Breast milk contains antibodies that help protect babies from infection. Therefore, it’s best to start breastfeeding within the first hour of a baby’s life. Mums who are breastfeeding for the first time may find initial feeds challenging, and knowing what to expect will help make the experience a happy and enriching one.
The sooner the better
Mothers should begin breastfeeding within one hour of giving birth.
Skin-to-skin contact between baby and mother should be established immediately following birth for at least an hour. It has the following benefits:
- Keeps baby and yourself calm
- Keeps baby warm and helps keep his heart beat and breathing stable
- Allows baby to make eye contact with you which is great for early bonding between mum and baby.
- Allows baby to find your breast and self-attach, letting him learn quickly how to suckle effectively
Benefits of early breastfeeding:
- Ensures baby receives colostrum, also referred as the “first milk”, which is rich in substances that protect against infection and disease.
- Baby’s digestion and bowels are stimulated.
- Sucking difficulties may be avoided if baby feeds properly at this stage.
- The mother-baby bond is enhanced.
Breastfeeding after C-section
If you have delivered by C-section, when you can breastfeed your newborn depends on how you feel and how your baby is doing. If you’re both in good shape, you can probably start breastfeeding in the recovery room, shortly after the surgery.
If you’re groggy from anaesthesia or your baby needs immediate care in the nursery, you will need to wait for the first nursing session but start to express your colostrum and get lactation started. The expressed colostrum can be given to your newborn whilst waiting for the first nursing using a spoon or syringe.
The biggest challenge is getting through the first few days of breastfeeding. New mums who are able to overcome this critical period are more likely to continue breastfeeding for a longer period of time. The key is to be calm and determined.
What mums can expect:
During the first week after giving birth, you may experience some drastic changes to your body, physically and emotionally. Don’t worry, these problems happen to nearly all women after delivery. It’s just a transition period.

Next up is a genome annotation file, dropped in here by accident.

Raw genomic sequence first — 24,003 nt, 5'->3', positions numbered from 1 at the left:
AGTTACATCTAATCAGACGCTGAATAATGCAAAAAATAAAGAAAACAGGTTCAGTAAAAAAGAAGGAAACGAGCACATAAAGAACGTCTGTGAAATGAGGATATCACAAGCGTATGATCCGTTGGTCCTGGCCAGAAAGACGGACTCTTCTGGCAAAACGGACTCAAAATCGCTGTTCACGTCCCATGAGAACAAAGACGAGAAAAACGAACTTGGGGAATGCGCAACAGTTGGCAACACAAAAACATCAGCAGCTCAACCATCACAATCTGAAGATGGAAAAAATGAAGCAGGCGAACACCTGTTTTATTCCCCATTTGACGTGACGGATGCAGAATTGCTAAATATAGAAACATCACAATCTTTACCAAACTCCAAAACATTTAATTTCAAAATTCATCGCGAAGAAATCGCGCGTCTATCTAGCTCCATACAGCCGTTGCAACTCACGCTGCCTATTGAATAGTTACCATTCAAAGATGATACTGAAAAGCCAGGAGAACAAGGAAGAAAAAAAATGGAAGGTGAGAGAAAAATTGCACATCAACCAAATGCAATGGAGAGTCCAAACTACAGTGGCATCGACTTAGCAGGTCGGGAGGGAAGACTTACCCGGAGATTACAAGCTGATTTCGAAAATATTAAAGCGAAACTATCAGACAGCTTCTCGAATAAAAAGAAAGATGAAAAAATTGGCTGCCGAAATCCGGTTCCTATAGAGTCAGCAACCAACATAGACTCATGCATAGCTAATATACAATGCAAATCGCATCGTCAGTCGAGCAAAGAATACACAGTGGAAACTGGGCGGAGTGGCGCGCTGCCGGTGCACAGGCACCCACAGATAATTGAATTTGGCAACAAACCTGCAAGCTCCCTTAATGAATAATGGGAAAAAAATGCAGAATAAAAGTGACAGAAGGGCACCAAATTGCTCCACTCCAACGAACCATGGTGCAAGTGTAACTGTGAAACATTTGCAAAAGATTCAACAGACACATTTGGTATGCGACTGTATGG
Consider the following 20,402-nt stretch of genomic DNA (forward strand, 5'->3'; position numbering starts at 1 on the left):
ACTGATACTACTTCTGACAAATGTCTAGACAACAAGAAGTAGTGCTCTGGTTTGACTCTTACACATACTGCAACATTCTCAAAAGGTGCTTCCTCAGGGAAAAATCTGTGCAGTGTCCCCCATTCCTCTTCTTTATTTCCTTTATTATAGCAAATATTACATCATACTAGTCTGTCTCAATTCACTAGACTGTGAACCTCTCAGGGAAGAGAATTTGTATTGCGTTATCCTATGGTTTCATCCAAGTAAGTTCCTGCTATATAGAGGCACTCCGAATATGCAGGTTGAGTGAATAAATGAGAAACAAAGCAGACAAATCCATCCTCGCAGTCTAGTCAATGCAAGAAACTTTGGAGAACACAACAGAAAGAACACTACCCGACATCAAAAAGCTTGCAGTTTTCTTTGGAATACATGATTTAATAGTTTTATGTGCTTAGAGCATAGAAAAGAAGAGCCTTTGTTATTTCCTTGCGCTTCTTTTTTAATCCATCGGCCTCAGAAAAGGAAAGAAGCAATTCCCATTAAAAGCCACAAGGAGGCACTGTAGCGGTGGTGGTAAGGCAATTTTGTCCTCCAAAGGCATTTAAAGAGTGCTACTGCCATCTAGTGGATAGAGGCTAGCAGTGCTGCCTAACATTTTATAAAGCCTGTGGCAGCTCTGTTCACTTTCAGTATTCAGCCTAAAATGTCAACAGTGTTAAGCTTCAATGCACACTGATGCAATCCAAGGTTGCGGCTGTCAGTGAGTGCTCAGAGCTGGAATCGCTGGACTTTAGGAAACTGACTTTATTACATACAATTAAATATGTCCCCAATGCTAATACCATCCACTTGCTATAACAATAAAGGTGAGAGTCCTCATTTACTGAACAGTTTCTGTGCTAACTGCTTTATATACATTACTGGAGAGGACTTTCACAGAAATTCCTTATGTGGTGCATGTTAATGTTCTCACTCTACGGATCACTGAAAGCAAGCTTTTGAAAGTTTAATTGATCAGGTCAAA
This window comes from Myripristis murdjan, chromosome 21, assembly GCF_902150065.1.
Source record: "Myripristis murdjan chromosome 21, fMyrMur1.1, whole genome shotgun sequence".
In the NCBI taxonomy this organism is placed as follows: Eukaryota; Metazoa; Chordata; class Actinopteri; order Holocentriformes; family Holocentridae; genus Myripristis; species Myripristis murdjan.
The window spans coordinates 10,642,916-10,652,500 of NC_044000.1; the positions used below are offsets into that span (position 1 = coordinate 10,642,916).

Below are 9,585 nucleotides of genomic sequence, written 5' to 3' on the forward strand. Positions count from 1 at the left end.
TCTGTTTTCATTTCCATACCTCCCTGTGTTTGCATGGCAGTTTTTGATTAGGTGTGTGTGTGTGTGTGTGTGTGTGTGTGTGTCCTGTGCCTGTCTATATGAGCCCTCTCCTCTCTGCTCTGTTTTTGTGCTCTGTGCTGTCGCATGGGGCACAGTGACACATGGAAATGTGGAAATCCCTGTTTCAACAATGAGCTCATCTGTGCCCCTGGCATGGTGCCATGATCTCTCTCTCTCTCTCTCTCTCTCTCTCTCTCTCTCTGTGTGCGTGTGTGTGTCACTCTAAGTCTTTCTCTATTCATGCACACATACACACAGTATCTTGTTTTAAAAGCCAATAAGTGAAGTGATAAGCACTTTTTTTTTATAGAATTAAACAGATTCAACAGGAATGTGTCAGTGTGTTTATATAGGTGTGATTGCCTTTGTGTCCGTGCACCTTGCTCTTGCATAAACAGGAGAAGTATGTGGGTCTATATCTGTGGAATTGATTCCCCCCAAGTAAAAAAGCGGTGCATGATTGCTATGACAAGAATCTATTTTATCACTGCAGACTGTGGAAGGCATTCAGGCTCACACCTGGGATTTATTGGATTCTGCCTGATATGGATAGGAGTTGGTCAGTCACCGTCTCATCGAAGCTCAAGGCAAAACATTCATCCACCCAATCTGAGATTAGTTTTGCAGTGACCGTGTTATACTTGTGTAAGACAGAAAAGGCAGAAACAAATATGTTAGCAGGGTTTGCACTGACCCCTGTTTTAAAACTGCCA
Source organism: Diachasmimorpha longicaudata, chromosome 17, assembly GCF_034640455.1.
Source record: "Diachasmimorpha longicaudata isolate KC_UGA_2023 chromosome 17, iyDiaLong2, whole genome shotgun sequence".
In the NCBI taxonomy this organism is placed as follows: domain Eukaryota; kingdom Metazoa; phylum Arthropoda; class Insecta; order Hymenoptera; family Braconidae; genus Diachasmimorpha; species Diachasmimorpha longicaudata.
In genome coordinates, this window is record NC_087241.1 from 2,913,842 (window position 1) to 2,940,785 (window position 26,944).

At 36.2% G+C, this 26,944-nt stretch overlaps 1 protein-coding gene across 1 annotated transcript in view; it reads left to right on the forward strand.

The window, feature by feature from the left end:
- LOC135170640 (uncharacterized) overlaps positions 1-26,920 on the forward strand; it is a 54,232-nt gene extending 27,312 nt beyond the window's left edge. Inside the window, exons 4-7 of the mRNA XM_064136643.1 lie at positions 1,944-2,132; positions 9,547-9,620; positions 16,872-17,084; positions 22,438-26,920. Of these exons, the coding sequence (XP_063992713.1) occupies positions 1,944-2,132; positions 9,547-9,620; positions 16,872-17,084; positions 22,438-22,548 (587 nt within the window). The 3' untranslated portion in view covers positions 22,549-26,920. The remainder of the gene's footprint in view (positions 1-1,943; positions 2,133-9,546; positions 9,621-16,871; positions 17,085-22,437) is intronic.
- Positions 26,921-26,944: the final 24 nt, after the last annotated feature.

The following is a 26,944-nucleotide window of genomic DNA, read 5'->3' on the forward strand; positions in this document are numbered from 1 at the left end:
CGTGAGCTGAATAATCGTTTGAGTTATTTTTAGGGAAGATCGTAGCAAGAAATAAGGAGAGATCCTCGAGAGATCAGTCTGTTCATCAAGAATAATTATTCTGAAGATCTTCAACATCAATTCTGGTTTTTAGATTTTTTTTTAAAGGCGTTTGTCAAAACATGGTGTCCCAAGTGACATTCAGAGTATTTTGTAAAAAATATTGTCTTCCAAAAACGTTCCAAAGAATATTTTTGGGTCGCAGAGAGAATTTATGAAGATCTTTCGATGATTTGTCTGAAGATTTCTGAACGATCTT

When first milk arrives, it will leave your breast swollen, painfully tender, throbbing, hard and sometimes seriously, frighteningly gigantic. It can be avoided if you breastfeed frequently and on demand. Avoid long periods between feedings. During the day, if your baby sleeps more than two hours, try waking him up and offer him the breast. This will help to empty the breast before it becomes engorged.
The good news is that this won’t last long. Your milk supply-and-demand rhythm should be established in the matter of days, and engorgement and its effects will gradually fade.
What to do: When your breast is engorged, it becomes very hard, making it difficult for the baby to latch on. Therefore, you must first reduce the swelling by hand expressing some of the milk out. You can also apply warm compresses to the breast or take a warm shower before expressing, which helps the milk to flow. Otherwise, you can also use cold compresses after feeding or expressing, which helps to reduce the swelling.
Worries about milk delivery
The “first milk”, colostrum, which contains antibodies for your baby is present, in small amounts, after birth. Babies aren’t born with big appetite or with immediate nutritional needs. Your newborn’s stomach is the size of a cherry.
After about 3 to 4 days of nursing, your breasts will start to feel less soft and more firm as your milk changes from colostrum to transitional milk that looks like skimmed milk. While babies don’t need much more than some colostrum for the first couple days, the doctor may need to make sure the baby is getting enough to eat.
What to do: Breastfeed more frequently, putting baby to the breast every 2 to 3 hours. If your milk still hasn’t come in within 72 hours after the birth of your baby, you should talk to your doctor.
Leaking breast milk
Sometimes, breast milk may leak unexpectedly from your nipples.
What to do: Press your hand gently but firmly on your nipple when this happens. This usually helps very quickly. Wearing breast pads will stop your clothes from becoming wet with breast milk. Expressing some milk may also help.
Tender nipples can make nursing a frustrating experience. The good news is that the pain will go away as you get used to breastfeeding. Your nipples will toughen up quickly and soon breastfeeding will become painless.